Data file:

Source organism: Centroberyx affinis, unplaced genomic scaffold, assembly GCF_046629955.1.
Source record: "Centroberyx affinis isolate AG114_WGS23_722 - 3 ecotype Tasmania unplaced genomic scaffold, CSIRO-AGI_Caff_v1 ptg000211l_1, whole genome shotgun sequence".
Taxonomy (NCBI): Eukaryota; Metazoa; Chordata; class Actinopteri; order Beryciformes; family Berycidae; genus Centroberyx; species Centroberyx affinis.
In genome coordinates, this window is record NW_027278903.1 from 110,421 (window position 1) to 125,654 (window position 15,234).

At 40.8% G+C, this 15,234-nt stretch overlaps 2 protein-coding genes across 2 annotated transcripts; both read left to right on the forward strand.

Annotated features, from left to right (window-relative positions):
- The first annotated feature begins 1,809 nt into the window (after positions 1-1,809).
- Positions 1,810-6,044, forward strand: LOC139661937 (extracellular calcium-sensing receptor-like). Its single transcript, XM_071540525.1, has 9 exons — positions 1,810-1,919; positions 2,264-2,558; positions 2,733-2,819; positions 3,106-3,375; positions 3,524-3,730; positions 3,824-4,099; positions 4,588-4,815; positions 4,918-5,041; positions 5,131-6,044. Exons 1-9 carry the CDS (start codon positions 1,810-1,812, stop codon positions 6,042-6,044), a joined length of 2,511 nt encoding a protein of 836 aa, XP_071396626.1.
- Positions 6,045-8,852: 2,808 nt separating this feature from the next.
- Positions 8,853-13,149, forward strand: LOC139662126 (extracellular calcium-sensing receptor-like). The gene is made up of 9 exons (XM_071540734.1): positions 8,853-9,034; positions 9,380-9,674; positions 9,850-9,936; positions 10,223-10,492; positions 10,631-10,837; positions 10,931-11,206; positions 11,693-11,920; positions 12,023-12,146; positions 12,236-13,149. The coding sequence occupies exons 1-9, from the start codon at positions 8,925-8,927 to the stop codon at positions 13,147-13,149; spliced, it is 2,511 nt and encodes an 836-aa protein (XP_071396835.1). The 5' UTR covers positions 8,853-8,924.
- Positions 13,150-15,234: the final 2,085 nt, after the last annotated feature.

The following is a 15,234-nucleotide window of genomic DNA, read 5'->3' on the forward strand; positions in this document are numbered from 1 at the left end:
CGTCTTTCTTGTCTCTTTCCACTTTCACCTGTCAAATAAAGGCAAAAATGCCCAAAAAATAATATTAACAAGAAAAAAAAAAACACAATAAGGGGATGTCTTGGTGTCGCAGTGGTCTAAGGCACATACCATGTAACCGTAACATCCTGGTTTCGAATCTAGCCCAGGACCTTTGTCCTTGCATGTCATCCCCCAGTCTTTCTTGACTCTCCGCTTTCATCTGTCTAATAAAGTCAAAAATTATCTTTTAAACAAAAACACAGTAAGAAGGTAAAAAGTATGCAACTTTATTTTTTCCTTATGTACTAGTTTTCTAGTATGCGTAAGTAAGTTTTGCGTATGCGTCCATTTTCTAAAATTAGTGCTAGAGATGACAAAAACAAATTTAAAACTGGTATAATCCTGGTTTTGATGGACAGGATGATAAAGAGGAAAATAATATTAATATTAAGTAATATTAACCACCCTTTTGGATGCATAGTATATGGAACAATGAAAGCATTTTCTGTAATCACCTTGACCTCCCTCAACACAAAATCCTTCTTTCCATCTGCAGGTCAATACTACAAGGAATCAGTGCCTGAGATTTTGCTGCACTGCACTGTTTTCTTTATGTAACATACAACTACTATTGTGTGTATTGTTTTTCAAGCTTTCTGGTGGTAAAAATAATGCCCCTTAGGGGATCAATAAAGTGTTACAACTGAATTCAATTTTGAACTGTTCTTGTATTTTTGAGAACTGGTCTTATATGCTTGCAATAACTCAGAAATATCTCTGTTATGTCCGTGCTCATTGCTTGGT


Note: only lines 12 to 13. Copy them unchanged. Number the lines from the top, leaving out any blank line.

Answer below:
The following is a 15,234-nucleotide window of genomic DNA, read 5'->3' on the forward strand; positions in this document are numbered from 1 at the left end:
CGTCTTTCTTGTCTCTTTCCACTTTCACCTGTCAAATAAAGGCAAAAATGCCCAAAAAATAATATTAACAAGAAAAAAAAAAACACAATAAGGGGATGTCTTGGTGTCGCAGTGGTCTAAGGCACATACCATGTAACCGTAACATCCTGGTTTCGAATCTAGCCCAGGACCTTTGTCCTTGCATGTCATCCCCCAGTCTTTCTTGACTCTCCGCTTTCATCTGTCTAATAAAGTCAAAAATTATCTTTTAAACAAAAACACAGTAAGAAGGTAAAAAGTATGCAACTTTATTTTTTCCTTATGTACTAGTTTTCTAGTATGCGTAAGTAAGTTTTGCGTATGCGTCCATTTTCTAAAATTAGTGCTAGAGATGACAAAAACAAATTTAAAACTGGTATAATCCTGGTTTTGATGGACAGGATGATAAAGAGGAAAATAATATTAATATTAAGTAATATTAACCACCCTTTTGGATGCATAGTATATGGAACAATGAAAGCATTTTCTGTAATCACCTTGACCTCCCTCAACACAAAATCCTTCTTTCCATCTGCAGGTCAATACTACAAGGAATCAGTGCCTGAGATTTTGCTGCACTGCACTGTTTTCTTTATGTAACATACAACTACTATTGTGTGTATTGTTTTTCAAGCTTTCTGGTGGTAAAAATAATGCCCCTTAGGGGATCAATAAAGTGTTACAACTGAATTCAATTTTGAACTGTTCTTGTATTTTTGAGAACTGGTCTTATATGCTTGCAATAACTCAGAAATATCTCTGTTATGTCCGTGCTCATTGCTTGGT